Friday, September 20, 2013

Age of a Timelord

I must confess I have the Doctor on the brain. Likely because I have been watching a selection of old episodes in preparation for the 50th Anniversary Special to air on November 23. I have watched the first 9 Doctors and it has led to what I think is the answer to a question: How old is the Doctor.

We are only given his age from the perspective of an outsider one. Romana, when she first came aboard the Tardis, corrected the doctor on his age saying that he was 759 and had been traveling in the Tardis for 523 years, placing his age at 236 when he "borrowed" the Tardis (now shown on screen toward the end of the 7th season of the new series). Outside of that we have to rely on the Doctor's own measurements of the passage of time.

I'm not about to get into whether the Doctor is talking about human years or Gallifreyan years. I'm assuming that since we watch the Doctor in English that everything is in Earth years (and converted from whatever other measurement might be used to Earth years by the Tardis translation circuit if you want to go that far). But that one scene in the Rios Operation gives us a good clue about how accurate the Doctor is about his age. He isn't. He openly lies about it all the time.

That leads us to an estimate of his age at each point in time. 236 when he "borrowed" the Tardis. About 450 at the time of his first regeneration. We have to guess at the next one, but I'd say about 600 at the time of his second regeneration. About 750 for his third regeneration (which jives with what Romana said). But just over 800 at the time of his fourth regeneration. By the time of his fifth regeneration, he was 900. We are given an age of 953 for his sixth regeneration. The accuracy of that number is questionable. His next incarnation was over 1000. And that is where the old series ends and we appear to have a bit of an issue.

But it is a phantom issue. In the new series, the Doctor gives his age as 900 frequently. But that 900 has a source and the Doctor himself gave it to us. It isn't his age, it is how long he's been traveling in the Tardis. We of course have no estimate of how long between when he left Gallifrey in the Tardis to when Ian and Barbara joined him and it got stuck in the familiar form of a Police Box, but it wasn't long enough for Susan to age much (provided we even had a clue how old she was in An Unearthly Child or when she left Gallifrey). But the Ninth Doctor specifically says 900 years of phone-box travel which means he has lopped off the time before that, or 236 years. This makes the Ninth Doctor about 1136.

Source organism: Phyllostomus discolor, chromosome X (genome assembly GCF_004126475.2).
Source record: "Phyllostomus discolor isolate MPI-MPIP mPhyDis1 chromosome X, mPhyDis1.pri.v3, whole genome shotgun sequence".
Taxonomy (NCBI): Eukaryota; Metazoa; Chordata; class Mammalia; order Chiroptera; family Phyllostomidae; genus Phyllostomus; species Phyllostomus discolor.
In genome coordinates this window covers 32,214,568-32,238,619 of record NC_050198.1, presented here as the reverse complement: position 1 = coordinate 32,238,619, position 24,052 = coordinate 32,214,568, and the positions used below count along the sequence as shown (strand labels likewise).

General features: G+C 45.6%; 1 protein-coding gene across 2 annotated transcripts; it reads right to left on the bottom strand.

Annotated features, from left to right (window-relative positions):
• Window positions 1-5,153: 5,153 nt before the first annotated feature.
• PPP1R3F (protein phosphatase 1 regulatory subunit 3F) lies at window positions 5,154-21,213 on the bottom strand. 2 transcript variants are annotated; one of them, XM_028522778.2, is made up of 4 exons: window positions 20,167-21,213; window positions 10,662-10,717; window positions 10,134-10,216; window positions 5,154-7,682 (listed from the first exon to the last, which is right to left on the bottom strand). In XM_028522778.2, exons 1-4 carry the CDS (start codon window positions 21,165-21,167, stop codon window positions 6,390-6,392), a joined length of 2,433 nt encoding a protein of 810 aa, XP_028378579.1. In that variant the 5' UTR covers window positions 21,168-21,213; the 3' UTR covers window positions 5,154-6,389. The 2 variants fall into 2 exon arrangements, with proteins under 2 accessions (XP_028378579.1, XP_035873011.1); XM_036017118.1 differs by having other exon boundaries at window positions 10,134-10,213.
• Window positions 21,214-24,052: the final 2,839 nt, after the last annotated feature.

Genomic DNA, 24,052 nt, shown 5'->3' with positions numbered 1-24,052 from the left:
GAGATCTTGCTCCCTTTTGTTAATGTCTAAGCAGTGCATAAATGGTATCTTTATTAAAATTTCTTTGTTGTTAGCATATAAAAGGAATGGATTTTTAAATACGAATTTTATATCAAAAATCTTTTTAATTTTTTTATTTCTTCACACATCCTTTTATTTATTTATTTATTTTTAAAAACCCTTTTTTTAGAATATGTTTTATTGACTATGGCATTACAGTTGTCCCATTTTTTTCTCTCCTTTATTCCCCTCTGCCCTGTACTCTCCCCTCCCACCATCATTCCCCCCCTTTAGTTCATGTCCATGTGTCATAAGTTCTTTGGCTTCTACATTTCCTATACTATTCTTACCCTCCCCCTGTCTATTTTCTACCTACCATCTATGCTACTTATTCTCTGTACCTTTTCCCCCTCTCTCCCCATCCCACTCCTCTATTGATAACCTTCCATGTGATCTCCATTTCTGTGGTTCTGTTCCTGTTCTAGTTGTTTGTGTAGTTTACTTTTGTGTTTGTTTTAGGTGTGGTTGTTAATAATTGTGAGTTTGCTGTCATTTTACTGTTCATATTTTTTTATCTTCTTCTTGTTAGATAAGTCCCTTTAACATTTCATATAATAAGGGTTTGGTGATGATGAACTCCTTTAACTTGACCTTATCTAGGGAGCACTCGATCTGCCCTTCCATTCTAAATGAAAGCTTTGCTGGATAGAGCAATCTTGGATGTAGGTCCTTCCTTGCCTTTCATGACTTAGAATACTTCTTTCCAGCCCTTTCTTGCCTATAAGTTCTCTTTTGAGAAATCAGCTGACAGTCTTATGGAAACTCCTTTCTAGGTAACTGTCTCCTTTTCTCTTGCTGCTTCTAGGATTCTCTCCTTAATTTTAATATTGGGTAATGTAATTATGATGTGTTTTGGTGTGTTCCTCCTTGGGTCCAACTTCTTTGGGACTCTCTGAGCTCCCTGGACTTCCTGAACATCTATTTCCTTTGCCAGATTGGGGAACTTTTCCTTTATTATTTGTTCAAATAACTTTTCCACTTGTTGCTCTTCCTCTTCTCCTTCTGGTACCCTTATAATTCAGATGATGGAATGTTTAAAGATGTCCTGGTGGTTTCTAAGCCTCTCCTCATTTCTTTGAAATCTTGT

The Tenth Doctor kept his age in the 900's so we have no idea how much time might have passed. While that fits with his earlier age before he regenerated, it doesn't give us a clue to how long this incarnation lasted. He went out saying 906 (adjusted to 1142 to account for when he left Gallifrey). The Eleventh Doctor started off at 907 and claimed up to 1103 (1339 adjusted for when he left Gallifrey).

The Doctor leads a dangerous life. More so than most timelords. His first regeneration happened naturally and from that we can guess that timelord life expectancy is something like 6000 years. Yet the Rani was nearing 1000 and had not regenerated and the Master was done with his 13 lives by the time the Doctor was 750. If the Rani is more typical (and there is nothing to indicate she is) then a timelord should live for 13,000 years. But given Borusa has a different regeneration every time we see him, I would say that it is very variable.

Given the Doctor's tendency to lie, estimate, and reset his age, nothing he says about it is accurate. Another thing the we have to question is how his companions age as they travel with him. Do they age normally or slowly. Is part of his lying to avoid telling his companions that they have been with him for ten years but only aged one. Plus the Doctor has periods when he is alone. How well does he keep track then. For a TV series that has such a fundamental mystery at its core (who is the Doctor), it really isn't surprising that we have no answers for most of these things.

I think it is safe to say that the Doctor never has said he is older then he is (not without some ulterior motive) so as we wind down the Eleventh Doctor's time and look to the Twelfth, we can be assured that he has shaved at least 300 years off his age when he told Clara he was 1000. With all the things he has done off camera, I think it is safe to place the best estimate for his age at about 1500 as he goes through his eleventh regeneration this Christmas. That's assuming there aren't a lot more side trips unaccounted for.

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